“Quintili Vare, legiones redde!“
He used to fuck the eyeball of Varus’ skull too.
And invented the fleshlight.
Arminius was also painted as a traitor in the earliest sources.
In future years, the date of the disaster was marked as a day of mourning in Rome.
No legions were raised to replace the three lost ones, possibly because there were barely enough recruits to top up the existing units.
Even in later years when new legions were being raised, the numbers 17 and 19 were never revived.
Legio XVIII was raised again under Nero, but finally disbanded under Vespasian
In the following months there was some good news out of Germany.
Arminius’ troops have gone home with their plunder for the winter.
Only a few stayed in the field.
They managed to take out a few small detachments Varus had left scattered around the country, but when they tried to attack an army base they were repulsed.
The garrison and a large number of civilians escaped and went back across the Rhine.
A crossings of the river itself were held and don’t seem to have faced any serious attacks.
So the Germans for the moment are content to stay in Germany.
And they stay that way…. for 400 years.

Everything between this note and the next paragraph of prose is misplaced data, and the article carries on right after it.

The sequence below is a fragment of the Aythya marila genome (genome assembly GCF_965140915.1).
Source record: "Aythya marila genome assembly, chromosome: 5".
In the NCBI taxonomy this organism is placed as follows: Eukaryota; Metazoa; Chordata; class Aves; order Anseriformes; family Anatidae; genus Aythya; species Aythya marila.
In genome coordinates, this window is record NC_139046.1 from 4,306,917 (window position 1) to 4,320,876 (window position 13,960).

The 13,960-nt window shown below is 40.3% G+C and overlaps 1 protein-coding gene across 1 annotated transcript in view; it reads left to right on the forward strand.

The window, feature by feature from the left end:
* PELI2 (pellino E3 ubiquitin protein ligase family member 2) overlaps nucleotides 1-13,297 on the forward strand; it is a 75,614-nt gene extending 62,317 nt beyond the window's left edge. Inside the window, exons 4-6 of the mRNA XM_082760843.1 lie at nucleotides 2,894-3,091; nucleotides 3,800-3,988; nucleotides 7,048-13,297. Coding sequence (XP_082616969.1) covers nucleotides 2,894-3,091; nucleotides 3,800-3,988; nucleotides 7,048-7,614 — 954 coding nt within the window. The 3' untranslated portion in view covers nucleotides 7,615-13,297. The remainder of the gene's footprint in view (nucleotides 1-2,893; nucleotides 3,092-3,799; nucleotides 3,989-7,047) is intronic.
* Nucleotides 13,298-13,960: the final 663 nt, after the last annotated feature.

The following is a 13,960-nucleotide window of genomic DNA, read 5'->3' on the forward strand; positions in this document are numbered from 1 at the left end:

The aggressive plan to settle Germania up to the Elbe, which we may guess Agrippa and Augustus to have devised twenty years previously, was revoked.
From now on the Rhine was to be the permanent boundary between Romanized Gaul and the barbarians of central Europe.
Varus’ two remaining legions and some auxiliares were still largely intact ???
Their commanders were doing their best to organise a defence.
Despite several successful campaigns and raids by the Romans in the years after the battle, they never again attempted to conquer the Germanic territories east of the Rhine river.
Contemporary and modern historians have generally regarded Arminius’ victory over Varus as “Rome’s greatest defeat”, one of the most decisive battles recorded in military history, and as “a turning-point in world history”.
And Arminius, aka Hermann the Cherusker, became a legend.
Emperor William I, the first Kaiser of the unified German Empire, dedicated a monument to him in 1875.
For almost 2,000 years, the site of the battle was unidentified.
After World War II, it was taught that the story was only a legend with no real historical value.
It wasn’t until a British amateur archaeologist Major Tony Clunn, who was casually prospecting at Kalkriese Hill in 1987 with a metal detector in the hope of finding “the odd Roman coin”.
He asked Wolfgang Schlüter, at the time the archaeologist for the District of Osnabrück, where he should look.
He was advised to search 20 km north of the city, where Roman coins had previously been found, though none for 18 years.
Schlüter’s recommendation was based upon a study of maps and the 19th-century historian Theodor Mommsen’s proposal that the Kalkriese area was a likely location of the battle which took place in 9 C.E.